Twenty-two cases of hepatitis A have been reported in Forsyth County since Sept. 1, but no deaths have been reported locally, authorities said.
The number of cases has dramatically increased since 2015 when there were only five cases of hepatitis A reported in Forsyth County, said Joshua Swift, the director of the Forsyth County Department of Public Health.
There was one case of hepatitis A reported in Forsyth in 2016, none in 2017 and one in 2018, Swift said.
Swift said he didn’t know if any deaths occurred in those years from the disease, but it was unlikely.
He added that he doesn’t believe that hepatitis A cases were under-reported in previous years.
“We are seeing more cases in those high-risk groups,” Swift said.
The source of the outbreak in Forsyth County is people who inject illegal drugs and other substances and share needles, homeless and transient people, people who have close contact or care for someone with hepatitis A, and men who have sex with other men, the health department said.
The health department has received information about people with the disease from primary-care doctors, health-care systems, urgent-care clinics and hospital emergency rooms, said Sarah Isom, a spokeswoman for the department.
“It’s been spread countywide,” Isom said. “It’s not like it’s coming from a certain street.”
Statewide, 134 cases of hepatitis A have been reported so far this year, and one person has died from the disease, the N.C. Department of Health and Human Services is reporting.
Hepatitis A, a communicable disease, is the inflammation of the liver caused by a ribonucleic virus. It is usually transmitted person-to-person and spreads when a person unknowingly ingests the virus from objects, food, or drinks contaminated by small, undetected amounts of fecal matter from an infected person, the health department said.
The outbreak of hepatitis A statewide is among the same high-risk groups, said Kelly Connor, a spokeswoman for the N.C. Department of Health and Human Services.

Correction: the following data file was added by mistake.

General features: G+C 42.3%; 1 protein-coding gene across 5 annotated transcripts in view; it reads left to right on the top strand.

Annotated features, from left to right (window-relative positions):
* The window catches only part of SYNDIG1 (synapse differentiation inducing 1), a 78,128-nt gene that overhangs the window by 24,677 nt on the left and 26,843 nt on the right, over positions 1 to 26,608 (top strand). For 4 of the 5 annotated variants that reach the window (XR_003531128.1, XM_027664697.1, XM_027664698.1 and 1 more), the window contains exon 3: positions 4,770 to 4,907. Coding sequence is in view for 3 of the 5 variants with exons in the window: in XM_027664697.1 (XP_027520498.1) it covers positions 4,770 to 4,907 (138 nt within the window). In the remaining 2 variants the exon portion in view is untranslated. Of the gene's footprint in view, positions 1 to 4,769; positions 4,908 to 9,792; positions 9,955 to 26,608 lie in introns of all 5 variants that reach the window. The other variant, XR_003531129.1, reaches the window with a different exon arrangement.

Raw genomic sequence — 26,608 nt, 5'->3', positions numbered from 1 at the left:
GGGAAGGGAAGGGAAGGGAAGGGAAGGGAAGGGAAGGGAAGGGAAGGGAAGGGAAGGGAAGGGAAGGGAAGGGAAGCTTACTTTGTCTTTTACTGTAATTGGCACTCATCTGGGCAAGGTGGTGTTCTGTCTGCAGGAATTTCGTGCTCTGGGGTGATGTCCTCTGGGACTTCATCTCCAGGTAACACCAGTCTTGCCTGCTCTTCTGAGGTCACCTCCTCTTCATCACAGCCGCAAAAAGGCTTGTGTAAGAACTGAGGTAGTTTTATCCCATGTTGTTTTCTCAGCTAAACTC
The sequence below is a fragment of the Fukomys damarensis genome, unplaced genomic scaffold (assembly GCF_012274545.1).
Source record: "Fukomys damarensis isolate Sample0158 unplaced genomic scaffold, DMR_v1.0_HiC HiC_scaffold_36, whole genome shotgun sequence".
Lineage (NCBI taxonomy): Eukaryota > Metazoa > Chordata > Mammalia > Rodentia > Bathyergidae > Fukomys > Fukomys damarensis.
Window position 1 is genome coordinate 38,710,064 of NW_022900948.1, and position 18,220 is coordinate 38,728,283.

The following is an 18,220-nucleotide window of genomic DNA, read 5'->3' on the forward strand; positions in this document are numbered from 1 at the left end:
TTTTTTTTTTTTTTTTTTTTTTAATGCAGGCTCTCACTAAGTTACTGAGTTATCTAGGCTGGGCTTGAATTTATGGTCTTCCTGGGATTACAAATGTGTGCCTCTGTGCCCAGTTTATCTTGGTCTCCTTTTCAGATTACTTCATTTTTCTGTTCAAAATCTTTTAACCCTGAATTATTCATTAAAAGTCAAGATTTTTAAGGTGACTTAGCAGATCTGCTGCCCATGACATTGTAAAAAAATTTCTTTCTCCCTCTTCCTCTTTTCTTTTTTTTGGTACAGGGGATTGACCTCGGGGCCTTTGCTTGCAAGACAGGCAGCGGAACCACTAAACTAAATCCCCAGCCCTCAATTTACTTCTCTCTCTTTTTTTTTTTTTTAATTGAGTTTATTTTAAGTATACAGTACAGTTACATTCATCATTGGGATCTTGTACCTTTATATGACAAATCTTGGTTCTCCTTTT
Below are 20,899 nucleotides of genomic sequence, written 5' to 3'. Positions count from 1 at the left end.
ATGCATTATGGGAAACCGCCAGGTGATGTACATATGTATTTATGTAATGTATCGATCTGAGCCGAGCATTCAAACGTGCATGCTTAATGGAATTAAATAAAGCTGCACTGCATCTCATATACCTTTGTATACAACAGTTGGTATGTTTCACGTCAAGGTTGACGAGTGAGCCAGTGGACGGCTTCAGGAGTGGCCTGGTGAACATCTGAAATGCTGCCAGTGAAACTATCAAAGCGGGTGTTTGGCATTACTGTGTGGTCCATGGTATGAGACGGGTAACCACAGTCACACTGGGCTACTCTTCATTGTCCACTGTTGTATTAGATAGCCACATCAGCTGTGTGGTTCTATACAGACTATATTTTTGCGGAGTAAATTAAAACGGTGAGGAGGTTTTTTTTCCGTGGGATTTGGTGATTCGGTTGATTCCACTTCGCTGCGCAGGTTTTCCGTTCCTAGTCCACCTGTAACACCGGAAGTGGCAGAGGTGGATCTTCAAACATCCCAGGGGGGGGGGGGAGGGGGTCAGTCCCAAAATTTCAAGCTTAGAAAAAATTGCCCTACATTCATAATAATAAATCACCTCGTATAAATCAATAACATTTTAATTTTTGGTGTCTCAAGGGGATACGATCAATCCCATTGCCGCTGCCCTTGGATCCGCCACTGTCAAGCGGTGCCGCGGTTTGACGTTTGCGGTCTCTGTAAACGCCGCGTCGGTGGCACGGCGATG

As of last Friday, the federal Centers for Disease Control and Prevention reported that there are 28,466 cases of hepatitis A nationwide, said Marcus Hubbard, an agency spokesman. So far, 288 people have died from the disease this year, and 17,316 people with the disease were treated in hospitals, Hubbard said.
Symptoms can range from a mild illness lasting a few weeks, to a severe illness lasting several months, the health department said. Symptoms can appear abruptly and can include fever, fatigue, loss of appetite, nausea, vomiting, abdominal pain, dark urine, diarrhea, clay-colored stools, joint pain and jaundice.
Most people recover from the disease.
Anyone with symptoms of hepatitis A should contact a health-care provider immediately, and should not prepare food for or share personal objects with others, the health department said. A doctor can confirm if someone with symptoms has hepatitis A with a blood test.
People in high-risk groups can receive a free hepatitis A vaccination at the Forsyth County Department of Public Health at 799 N. Highland Ave. in Winston-Salem, Isom said.
Hand sanitizer doesn’t kill the hepatitis A virus, but bleach will do so, Isom said.
“Hand hygiene is very important,” she said.